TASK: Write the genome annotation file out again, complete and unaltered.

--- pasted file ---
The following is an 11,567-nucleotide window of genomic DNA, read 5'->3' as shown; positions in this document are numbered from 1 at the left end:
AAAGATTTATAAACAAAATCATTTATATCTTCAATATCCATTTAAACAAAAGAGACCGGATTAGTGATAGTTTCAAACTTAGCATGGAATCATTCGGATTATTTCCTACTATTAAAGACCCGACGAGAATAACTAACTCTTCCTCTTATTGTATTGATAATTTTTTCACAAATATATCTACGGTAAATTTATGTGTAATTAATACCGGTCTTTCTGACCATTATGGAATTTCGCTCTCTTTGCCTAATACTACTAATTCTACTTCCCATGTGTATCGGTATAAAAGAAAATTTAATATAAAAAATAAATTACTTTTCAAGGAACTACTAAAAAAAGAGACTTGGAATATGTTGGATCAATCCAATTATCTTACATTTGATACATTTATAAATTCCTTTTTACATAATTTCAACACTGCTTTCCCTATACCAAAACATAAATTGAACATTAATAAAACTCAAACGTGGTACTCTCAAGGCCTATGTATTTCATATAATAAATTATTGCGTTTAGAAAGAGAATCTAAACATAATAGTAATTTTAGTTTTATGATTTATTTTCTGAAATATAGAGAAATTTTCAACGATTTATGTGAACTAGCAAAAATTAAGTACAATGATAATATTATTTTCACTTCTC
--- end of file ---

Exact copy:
The following is an 11,567-nucleotide window of genomic DNA, read 5'->3' as shown; positions in this document are numbered from 1 at the left end:
AAAGATTTATAAACAAAATCATTTATATCTTCAATATCCATTTAAACAAAAGAGACCGGATTAGTGATAGTTTCAAACTTAGCATGGAATCATTCGGATTATTTCCTACTATTAAAGACCCGACGAGAATAACTAACTCTTCCTCTTATTGTATTGATAATTTTTTCACAAATATATCTACGGTAAATTTATGTGTAATTAATACCGGTCTTTCTGACCATTATGGAATTTCGCTCTCTTTGCCTAATACTACTAATTCTACTTCCCATGTGTATCGGTATAAAAGAAAATTTAATATAAAAAATAAATTACTTTTCAAGGAACTACTAAAAAAAGAGACTTGGAATATGTTGGATCAATCCAATTATCTTACATTTGATACATTTATAAATTCCTTTTTACATAATTTCAACACTGCTTTCCCTATACCAAAACATAAATTGAACATTAATAAAACTCAAACGTGGTACTCTCAAGGCCTATGTATTTCATATAATAAATTATTGCGTTTAGAAAGAGAATCTAAACATAATAGTAATTTTAGTTTTATGATTTATTTTCTGAAATATAGAGAAATTTTCAACGATTTATGTGAACTAGCAAAAATTAAGTACAATGATAATATTATTTTCACTTCTC